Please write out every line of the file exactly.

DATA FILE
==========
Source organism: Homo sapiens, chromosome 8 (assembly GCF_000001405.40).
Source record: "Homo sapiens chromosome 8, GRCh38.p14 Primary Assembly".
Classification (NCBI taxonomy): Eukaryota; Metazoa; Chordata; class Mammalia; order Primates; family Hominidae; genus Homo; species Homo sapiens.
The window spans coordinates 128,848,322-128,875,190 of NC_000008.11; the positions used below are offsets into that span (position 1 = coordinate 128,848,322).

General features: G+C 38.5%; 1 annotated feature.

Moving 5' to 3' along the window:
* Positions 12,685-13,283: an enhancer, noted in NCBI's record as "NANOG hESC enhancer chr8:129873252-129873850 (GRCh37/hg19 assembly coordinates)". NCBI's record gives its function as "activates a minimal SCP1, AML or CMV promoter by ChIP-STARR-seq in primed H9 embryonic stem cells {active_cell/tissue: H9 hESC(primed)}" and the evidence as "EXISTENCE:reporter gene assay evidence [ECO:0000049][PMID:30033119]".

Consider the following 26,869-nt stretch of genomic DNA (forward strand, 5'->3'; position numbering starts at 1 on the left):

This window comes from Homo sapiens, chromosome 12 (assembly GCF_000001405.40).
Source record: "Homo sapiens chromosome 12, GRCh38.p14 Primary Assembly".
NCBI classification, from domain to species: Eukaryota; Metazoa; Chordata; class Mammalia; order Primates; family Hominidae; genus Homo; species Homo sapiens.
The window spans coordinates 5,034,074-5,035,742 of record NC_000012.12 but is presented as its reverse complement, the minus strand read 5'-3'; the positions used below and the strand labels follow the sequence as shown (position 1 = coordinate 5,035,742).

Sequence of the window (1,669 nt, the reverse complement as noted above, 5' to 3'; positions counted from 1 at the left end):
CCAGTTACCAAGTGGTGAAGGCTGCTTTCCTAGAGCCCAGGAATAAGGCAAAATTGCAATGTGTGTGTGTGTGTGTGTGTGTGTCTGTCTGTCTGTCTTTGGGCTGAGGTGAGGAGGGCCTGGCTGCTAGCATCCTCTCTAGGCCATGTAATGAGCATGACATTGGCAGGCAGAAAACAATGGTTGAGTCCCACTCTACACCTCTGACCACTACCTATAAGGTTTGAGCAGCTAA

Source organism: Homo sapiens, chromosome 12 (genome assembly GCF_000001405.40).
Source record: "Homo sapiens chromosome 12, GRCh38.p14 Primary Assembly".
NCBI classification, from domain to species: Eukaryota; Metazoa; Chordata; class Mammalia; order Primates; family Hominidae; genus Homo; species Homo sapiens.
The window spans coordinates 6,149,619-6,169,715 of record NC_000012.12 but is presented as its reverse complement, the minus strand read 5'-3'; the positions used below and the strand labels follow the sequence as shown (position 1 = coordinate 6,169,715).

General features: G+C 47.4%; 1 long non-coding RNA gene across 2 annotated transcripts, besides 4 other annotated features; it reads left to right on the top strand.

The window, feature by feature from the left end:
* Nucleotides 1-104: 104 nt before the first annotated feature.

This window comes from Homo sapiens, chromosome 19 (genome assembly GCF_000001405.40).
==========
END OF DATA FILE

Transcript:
Source organism: Homo sapiens, chromosome 8 (assembly GCF_000001405.40).
Source record: "Homo sapiens chromosome 8, GRCh38.p14 Primary Assembly".
Classification (NCBI taxonomy): Eukaryota; Metazoa; Chordata; class Mammalia; order Primates; family Hominidae; genus Homo; species Homo sapiens.
The window spans coordinates 128,848,322-128,875,190 of NC_000008.11; the positions used below are offsets into that span (position 1 = coordinate 128,848,322).

General features: G+C 38.5%; 1 annotated feature.

Moving 5' to 3' along the window:
* Positions 12,685-13,283: an enhancer, noted in NCBI's record as "NANOG hESC enhancer chr8:129873252-129873850 (GRCh37/hg19 assembly coordinates)". NCBI's record gives its function as "activates a minimal SCP1, AML or CMV promoter by ChIP-STARR-seq in primed H9 embryonic stem cells {active_cell/tissue: H9 hESC(primed)}" and the evidence as "EXISTENCE:reporter gene assay evidence [ECO:0000049][PMID:30033119]".

Consider the following 26,869-nt stretch of genomic DNA (forward strand, 5'->3'; position numbering starts at 1 on the left):

This window comes from Homo sapiens, chromosome 12 (assembly GCF_000001405.40).
Source record: "Homo sapiens chromosome 12, GRCh38.p14 Primary Assembly".
NCBI classification, from domain to species: Eukaryota; Metazoa; Chordata; class Mammalia; order Primates; family Hominidae; genus Homo; species Homo sapiens.
The window spans coordinates 5,034,074-5,035,742 of record NC_000012.12 but is presented as its reverse complement, the minus strand read 5'-3'; the positions used below and the strand labels follow the sequence as shown (position 1 = coordinate 5,035,742).

Sequence of the window (1,669 nt, the reverse complement as noted above, 5' to 3'; positions counted from 1 at the left end):
CCAGTTACCAAGTGGTGAAGGCTGCTTTCCTAGAGCCCAGGAATAAGGCAAAATTGCAATGTGTGTGTGTGTGTGTGTGTGTGTCTGTCTGTCTGTCTTTGGGCTGAGGTGAGGAGGGCCTGGCTGCTAGCATCCTCTCTAGGCCATGTAATGAGCATGACATTGGCAGGCAGAAAACAATGGTTGAGTCCCACTCTACACCTCTGACCACTACCTATAAGGTTTGAGCAGCTAA

Source organism: Homo sapiens, chromosome 12 (genome assembly GCF_000001405.40).
Source record: "Homo sapiens chromosome 12, GRCh38.p14 Primary Assembly".
NCBI classification, from domain to species: Eukaryota; Metazoa; Chordata; class Mammalia; order Primates; family Hominidae; genus Homo; species Homo sapiens.
The window spans coordinates 6,149,619-6,169,715 of record NC_000012.12 but is presented as its reverse complement, the minus strand read 5'-3'; the positions used below and the strand labels follow the sequence as shown (position 1 = coordinate 6,169,715).

General features: G+C 47.4%; 1 long non-coding RNA gene across 2 annotated transcripts, besides 4 other annotated features; it reads left to right on the top strand.

The window, feature by feature from the left end:
* Nucleotides 1-104: 104 nt before the first annotated feature.

This window comes from Homo sapiens, chromosome 19 (genome assembly GCF_000001405.40).